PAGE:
Second and Definitive Prebasic Molts
Complete, primarily July–November but extending to early March in some individuals that overwinter farther south (e.g., Australia; 45, 12; Figure 2). Second Prebasic Molt averages earlier in timing, especially for over-summering 1-yr-old birds. Primaries replaced distally (p1 to p10), secondaries replaced proximally from s1 and s5 and distally from the tertials, and rectrices probably replaced distally (r1 to r6) on each side of tail, with some variation occurring.
For breeding birds, Definitive Prebasic Molt can commence on breeding grounds during incubation (Figure 2). Early stages of molt most noticeable on black cheeks and underparts which become mottled with lighter feathers. Up to four inner primaries can occasionally also be replaced before southbound migration, most likely in failed breeders (57, 33). On Siberian breeding grounds, more than half of Pacific Golden-Plovers have begun Definitive Prebasic Molt by end of July (58), body molt begins early in incubation, and adults often molt inner primaries by mid July (59, 37, 60, 61; P. Tomkovich, personal communication). These observations consistent with condition of Pacific Golden-Plovers arriving on overwintering range: many birds wearing only traces of Alternate body feathering, often with suspended primary and rectrix molt. Individual duration of body molt approximately 2.5–3.5 mo (variable from late June through mid October); primary molt more protracted, requiring 4–5 mo (completed in most birds by early December); oversummering birds begin primary molt in June or July, several weeks earlier than migrants. Among Pacific Golden-Plovers wintering in Australia, average duration of primary molt also about 4 mo, but timing later (October–March) than in Hawaii (45).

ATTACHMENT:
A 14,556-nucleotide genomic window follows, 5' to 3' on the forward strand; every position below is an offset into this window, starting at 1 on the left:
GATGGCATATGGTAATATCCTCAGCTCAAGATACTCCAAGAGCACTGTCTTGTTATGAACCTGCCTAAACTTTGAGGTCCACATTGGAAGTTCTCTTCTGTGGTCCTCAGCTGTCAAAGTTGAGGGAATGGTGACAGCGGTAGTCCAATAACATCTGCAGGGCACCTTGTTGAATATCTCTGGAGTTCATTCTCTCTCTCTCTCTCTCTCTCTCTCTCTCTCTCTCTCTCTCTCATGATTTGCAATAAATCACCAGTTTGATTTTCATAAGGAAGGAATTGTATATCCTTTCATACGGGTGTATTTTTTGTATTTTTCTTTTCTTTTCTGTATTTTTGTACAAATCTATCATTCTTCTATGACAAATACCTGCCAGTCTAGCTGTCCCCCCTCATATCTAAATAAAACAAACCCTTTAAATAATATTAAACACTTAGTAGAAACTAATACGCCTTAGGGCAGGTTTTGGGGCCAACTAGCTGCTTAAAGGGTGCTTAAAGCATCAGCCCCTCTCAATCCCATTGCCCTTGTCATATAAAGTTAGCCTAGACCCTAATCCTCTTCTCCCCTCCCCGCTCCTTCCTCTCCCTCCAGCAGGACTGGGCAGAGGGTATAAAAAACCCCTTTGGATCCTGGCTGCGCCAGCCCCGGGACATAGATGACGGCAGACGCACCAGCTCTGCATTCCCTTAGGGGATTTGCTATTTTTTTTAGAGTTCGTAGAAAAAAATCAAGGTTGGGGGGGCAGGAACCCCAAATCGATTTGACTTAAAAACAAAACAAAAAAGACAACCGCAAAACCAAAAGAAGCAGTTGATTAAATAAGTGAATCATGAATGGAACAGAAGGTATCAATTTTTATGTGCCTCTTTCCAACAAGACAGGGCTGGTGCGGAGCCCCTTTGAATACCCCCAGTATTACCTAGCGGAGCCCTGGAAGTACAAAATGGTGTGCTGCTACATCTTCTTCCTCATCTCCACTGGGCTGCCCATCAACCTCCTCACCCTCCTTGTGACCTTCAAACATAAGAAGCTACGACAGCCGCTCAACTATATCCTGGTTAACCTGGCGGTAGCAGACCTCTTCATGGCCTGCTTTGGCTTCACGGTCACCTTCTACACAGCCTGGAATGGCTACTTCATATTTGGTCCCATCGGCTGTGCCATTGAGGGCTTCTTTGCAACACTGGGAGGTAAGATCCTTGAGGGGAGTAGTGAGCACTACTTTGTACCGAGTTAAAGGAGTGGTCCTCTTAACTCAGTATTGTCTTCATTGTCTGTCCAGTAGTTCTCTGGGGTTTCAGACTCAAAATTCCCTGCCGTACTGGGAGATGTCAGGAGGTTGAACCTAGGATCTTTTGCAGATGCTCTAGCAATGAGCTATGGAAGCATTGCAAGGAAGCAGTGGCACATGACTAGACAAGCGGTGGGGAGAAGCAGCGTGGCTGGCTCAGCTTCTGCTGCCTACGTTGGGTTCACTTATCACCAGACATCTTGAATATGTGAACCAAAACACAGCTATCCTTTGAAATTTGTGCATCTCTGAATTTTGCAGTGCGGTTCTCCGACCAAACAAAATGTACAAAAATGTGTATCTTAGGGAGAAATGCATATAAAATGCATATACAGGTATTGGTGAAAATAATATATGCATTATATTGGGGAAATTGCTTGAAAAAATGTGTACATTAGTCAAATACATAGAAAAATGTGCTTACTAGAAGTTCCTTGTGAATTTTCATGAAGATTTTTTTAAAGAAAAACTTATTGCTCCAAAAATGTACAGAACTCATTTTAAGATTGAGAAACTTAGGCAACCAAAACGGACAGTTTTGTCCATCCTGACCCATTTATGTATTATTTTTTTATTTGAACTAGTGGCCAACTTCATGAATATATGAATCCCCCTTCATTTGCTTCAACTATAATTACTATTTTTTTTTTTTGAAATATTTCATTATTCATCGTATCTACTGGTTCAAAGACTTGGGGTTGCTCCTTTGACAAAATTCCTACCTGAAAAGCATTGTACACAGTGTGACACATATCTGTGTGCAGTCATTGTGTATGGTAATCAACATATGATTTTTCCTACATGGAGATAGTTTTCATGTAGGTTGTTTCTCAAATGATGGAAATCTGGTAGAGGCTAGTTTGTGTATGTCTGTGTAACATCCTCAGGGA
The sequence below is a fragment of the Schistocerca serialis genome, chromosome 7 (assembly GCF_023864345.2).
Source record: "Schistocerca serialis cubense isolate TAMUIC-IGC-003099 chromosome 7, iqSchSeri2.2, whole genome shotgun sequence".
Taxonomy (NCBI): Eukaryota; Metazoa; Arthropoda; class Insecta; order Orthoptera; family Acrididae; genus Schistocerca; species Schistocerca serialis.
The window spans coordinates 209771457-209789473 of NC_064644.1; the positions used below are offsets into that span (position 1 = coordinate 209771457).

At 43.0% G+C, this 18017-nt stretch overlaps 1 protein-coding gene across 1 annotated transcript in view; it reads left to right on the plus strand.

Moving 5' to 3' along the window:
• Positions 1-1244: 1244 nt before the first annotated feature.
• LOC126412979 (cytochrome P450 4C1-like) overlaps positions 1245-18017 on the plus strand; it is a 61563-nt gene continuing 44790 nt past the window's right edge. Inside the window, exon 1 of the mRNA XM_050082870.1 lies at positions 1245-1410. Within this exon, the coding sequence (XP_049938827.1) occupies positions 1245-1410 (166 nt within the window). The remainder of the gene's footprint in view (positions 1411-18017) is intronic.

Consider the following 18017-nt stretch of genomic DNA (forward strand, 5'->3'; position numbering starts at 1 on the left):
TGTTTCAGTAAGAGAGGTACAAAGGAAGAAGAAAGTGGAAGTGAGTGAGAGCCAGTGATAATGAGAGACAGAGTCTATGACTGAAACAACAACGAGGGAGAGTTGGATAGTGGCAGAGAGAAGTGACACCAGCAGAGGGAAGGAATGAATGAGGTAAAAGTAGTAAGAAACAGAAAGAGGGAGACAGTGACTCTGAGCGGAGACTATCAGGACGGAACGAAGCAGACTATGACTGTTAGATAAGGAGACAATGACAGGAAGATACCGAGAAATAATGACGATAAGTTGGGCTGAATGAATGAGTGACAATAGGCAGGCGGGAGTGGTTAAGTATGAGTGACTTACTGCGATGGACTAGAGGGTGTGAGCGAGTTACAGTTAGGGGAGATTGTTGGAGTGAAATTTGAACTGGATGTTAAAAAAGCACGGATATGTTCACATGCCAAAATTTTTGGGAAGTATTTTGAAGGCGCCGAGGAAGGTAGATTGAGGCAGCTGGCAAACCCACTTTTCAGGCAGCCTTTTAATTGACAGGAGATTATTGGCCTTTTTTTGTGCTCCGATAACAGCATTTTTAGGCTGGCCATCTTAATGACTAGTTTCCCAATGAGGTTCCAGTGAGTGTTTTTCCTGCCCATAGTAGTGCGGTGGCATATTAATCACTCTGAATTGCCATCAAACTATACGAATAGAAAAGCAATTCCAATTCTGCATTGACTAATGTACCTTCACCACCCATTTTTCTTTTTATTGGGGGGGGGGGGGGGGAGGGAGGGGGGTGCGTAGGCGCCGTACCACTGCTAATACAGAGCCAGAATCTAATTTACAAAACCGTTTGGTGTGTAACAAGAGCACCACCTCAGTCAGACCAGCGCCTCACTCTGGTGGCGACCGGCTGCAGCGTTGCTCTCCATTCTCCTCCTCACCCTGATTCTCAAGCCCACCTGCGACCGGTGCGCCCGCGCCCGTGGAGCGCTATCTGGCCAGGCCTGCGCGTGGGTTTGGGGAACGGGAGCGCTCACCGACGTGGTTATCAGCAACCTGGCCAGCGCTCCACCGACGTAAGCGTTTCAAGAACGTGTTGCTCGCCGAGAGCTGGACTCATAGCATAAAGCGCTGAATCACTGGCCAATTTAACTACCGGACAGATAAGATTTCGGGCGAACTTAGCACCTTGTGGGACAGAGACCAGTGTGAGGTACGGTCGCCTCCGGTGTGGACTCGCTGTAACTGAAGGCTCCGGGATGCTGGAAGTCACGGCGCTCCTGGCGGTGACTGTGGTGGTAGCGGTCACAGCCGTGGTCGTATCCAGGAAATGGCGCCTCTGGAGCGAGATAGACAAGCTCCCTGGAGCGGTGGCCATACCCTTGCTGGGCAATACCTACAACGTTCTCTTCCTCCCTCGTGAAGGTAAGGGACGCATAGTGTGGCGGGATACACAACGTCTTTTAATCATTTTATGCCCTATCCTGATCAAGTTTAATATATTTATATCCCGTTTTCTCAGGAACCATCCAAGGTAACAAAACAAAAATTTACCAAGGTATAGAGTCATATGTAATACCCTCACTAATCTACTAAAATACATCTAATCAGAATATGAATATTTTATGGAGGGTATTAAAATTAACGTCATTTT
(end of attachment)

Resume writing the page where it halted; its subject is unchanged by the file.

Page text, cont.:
Describing less colorful male Pacific Golden-Plovers in Prebasic Molt on breeding grounds, Sauer (47) mistakenly used term “eclipse.” Presupplemental Molt resulting in supplemental feathering with possible cryptic function has been described on underparts of breeding European Golden-Plovers in both sexes (54, 37). Whether ventral body molt of nesting Pacific Golden-Plovers involves like elements or simply represents late Prealternate Molt or early Prebasic Molt is unclear (55, 33).
Definitive Prealternate Molt
Partial, January–May (Figure 2), primarily on winter grounds but can complete at stopover sites or on summer grounds in some individuals; Second and Definitive prealternate molts similar in timing and extent. Includes some to most body feathers, up to 40% of secondary coverts, often 1–4 tertials, occasionally 1–2 central rectrices (which can be asymmetrical with 1 rectrix of a pair fresh and the other old); males average greater number of feathers replaced; e.g., in females typically only as much as 15% of wing coverts replaced (33). First birds to begin and complete Prealternate Molt usually males, with some males achieving full Alternate Plumage in about 10 wk.
Black in all ages, including hatchlings.
Dark brown throughout life.
Legs and Feet
Dark grayish brown to gray in hatchlings. In older birds, vary from gray and grayish black to black. Gray and grayish black seem to occur most often in juveniles (OWJ).